Data Reveals Federal Prosecutors Are Focused on More Significant Drug Cases and Fewer Mandatory Minimums for Drug Defendants
March 21, 2016 - 1:58 PM
WASHINGTON, D.C. - The
Justice Department today revealed new data from its innovative Smart on
Crime Initiative that show charging decisions by federal
prosecutors in fiscal year 2015 resulted in prosecutors' focusing on
more serious drug cases and fewer indictments carrying
a mandatory minimum. Meanwhile, prosecutions of high-level drug
defendants have risen and cooperation and plea rates remained
effectively the same.
“The promise of Smart on Crime is showing impressive results,” said
Deputy Attorney General Sally Q. Yates. “Federal prosecutors are
consistently using their discretion to focus our federal resources on
the most serious cases and to ensure that we reserve harsh mandatory
minimum sentence for the most dangerous offenders. By ensuring fair and
proportional sentencing, these policies engender greater trust in our
criminal justice system, save federal resources and make our communities
more safe. "
As part of the department’s Smart on Crime Initiative – announced in
August 2013 – federal prosecutors were instructed to ensure the
department’s finite resources are devoted to the most important law
enforcement priorities implicating substantial federal interests and to
promote fair enforcement of our laws, especially for low-level,
non-violent drug offenders.
Since that announcement, prosecutions of serious drug defendants –
such as those involving a weapon or leaders of a conspiracy –
have increased, and there has been virtually no change in the rates at
which defendants cooperate with the government or plead guilty. During
the same time, the department has seen steady reductions in charges that
trigger mandatory minimums and fewer federal drug charges for
low-level, non-violent offenders.
The FY2015 data, provided by the Sentencing Commission, shows:
Federal prosecutors are being more selective in their drug
prosecutions. Even though drug cases are fewer in number, they are more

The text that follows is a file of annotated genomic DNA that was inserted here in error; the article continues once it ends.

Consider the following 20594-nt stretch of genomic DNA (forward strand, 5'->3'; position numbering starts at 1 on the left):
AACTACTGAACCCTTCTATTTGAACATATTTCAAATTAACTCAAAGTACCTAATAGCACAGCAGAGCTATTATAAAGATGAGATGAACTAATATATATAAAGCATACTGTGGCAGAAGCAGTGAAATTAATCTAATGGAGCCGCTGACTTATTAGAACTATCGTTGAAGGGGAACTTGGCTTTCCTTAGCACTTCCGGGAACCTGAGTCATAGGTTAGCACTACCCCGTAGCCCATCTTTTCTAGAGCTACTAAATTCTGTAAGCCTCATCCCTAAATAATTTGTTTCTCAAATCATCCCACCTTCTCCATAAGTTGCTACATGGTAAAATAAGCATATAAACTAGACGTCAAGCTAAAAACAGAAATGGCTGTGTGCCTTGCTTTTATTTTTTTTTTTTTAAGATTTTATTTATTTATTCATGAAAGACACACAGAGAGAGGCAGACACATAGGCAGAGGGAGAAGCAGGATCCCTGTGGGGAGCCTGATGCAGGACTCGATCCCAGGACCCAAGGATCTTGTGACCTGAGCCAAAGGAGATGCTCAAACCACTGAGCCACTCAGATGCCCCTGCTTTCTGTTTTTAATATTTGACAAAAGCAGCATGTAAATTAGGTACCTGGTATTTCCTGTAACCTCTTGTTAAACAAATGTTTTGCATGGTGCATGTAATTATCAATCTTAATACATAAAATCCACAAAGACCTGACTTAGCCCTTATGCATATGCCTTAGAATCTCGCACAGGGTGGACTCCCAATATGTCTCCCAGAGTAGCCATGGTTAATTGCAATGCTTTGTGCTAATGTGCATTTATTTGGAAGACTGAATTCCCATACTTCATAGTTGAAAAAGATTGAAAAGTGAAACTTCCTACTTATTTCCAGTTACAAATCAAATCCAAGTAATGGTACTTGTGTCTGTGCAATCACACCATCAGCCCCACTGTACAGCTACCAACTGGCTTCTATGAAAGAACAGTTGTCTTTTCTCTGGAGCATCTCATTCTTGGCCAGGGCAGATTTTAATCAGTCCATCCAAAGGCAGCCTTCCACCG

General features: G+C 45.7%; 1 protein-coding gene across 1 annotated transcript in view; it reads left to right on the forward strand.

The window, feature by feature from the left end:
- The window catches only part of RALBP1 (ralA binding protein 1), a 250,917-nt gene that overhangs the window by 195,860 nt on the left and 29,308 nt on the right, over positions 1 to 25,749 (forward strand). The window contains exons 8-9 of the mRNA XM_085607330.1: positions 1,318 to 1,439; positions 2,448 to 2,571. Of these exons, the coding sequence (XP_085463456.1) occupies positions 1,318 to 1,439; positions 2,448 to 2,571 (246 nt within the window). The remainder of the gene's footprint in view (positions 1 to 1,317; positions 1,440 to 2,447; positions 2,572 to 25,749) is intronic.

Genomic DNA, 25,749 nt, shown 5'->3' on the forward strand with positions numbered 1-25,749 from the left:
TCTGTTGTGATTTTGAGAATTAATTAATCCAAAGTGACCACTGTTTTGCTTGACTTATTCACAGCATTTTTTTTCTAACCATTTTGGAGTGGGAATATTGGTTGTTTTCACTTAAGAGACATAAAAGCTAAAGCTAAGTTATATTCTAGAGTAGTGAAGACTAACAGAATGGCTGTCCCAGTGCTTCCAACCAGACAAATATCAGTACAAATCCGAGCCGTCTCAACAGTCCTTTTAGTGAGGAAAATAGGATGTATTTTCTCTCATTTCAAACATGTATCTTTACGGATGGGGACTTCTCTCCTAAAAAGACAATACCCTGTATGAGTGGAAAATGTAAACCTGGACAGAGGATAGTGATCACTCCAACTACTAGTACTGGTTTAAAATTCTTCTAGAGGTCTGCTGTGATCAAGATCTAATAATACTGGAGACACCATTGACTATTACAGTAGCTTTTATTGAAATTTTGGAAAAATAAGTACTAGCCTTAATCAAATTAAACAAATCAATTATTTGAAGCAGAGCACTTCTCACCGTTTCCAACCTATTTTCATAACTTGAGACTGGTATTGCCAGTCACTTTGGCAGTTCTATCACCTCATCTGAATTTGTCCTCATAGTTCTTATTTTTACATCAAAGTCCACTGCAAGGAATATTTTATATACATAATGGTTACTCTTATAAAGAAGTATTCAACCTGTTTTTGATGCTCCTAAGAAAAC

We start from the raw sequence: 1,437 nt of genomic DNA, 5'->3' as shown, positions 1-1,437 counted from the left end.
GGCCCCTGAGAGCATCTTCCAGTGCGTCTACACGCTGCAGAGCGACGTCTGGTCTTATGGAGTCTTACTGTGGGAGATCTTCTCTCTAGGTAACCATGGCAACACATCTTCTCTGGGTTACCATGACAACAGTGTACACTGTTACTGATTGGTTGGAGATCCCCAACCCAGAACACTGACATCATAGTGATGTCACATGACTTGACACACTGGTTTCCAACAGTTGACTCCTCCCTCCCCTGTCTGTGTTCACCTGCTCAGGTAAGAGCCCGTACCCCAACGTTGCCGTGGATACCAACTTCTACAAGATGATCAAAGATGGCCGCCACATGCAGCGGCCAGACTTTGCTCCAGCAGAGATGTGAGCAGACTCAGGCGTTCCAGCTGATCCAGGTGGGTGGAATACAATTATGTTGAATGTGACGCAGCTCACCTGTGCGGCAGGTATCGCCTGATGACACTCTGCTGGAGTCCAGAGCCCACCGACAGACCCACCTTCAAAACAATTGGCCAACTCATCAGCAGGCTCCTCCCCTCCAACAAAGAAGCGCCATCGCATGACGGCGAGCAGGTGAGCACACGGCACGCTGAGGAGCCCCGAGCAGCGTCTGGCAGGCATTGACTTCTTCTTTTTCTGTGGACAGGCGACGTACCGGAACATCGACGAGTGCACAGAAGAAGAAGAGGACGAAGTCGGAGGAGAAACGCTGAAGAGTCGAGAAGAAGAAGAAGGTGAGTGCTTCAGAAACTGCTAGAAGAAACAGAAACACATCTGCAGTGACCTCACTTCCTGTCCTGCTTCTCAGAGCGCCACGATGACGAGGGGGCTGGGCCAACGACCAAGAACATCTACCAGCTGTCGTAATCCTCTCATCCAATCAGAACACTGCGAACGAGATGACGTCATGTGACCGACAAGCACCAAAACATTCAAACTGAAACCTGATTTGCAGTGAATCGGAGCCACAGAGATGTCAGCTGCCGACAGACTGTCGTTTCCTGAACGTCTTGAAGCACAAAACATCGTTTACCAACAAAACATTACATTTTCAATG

focused on the most serious defendants. There was a 14 percent drop in
drug cases brought between FY2012 and FY2014 and an additional 6
percent drop from FY2014 to FY2015, showing a steady downward trend that
resulted in nearly 5,000 fewer drug cases between FY2012 and FY2015.
At the same time, the percentage of those drug defendants with a
weapon rose (from 15.1 percent of cases in FY2012 to 16.4 percent of
cases in FY2014 and then to 17.3 percent of cases in FY2015).
Similarly, the percentage of defendants with an aggravating
role steadily increased (from 6.6 percent in FY2012 to 7.1 percent in
2014 and 7.8 percent in 2015).
Just as prosecutors are focusing on the most serious defendants,
they are moving away from low-level offenders and letting state
prosecutors take those cases, if they so choose. That fact is clear
because prosecutors are charging defendants who qualify for safety valve
(by definition, lower-level defendants) less frequently – from 37
percent of cases in 2011 to 32 percent in 2015.
Federal prosecutors are charging mandatory minimums significantly
less frequently. In FY 2012, 38.5 percent of all drug cases had
no mandatory minimum, whereas post-Smart on Crime, that number rose to
48.7 percent in FY2014 – the first full year that Smart on Crime was
implemented – and then up again to 53.1 percent in FY2015 – meaning less
than half of all drug cases involved charges carrying a mandatory
Finally, drug defendants are still cooperating with the government
to make cases against others. The percentage of motions denoting
substantial assistance, or cooperation, from defendants filed in drug
cases have remained the same over time. They were filed in 23.1 percent
of drug cases in FY2012 and in 23.9 percent of drug cases in FY2015.
Guilty plea rates have stayed at roughly 97 percent consistently.
You don't have permmission to comment, or comments have been turned off for this article.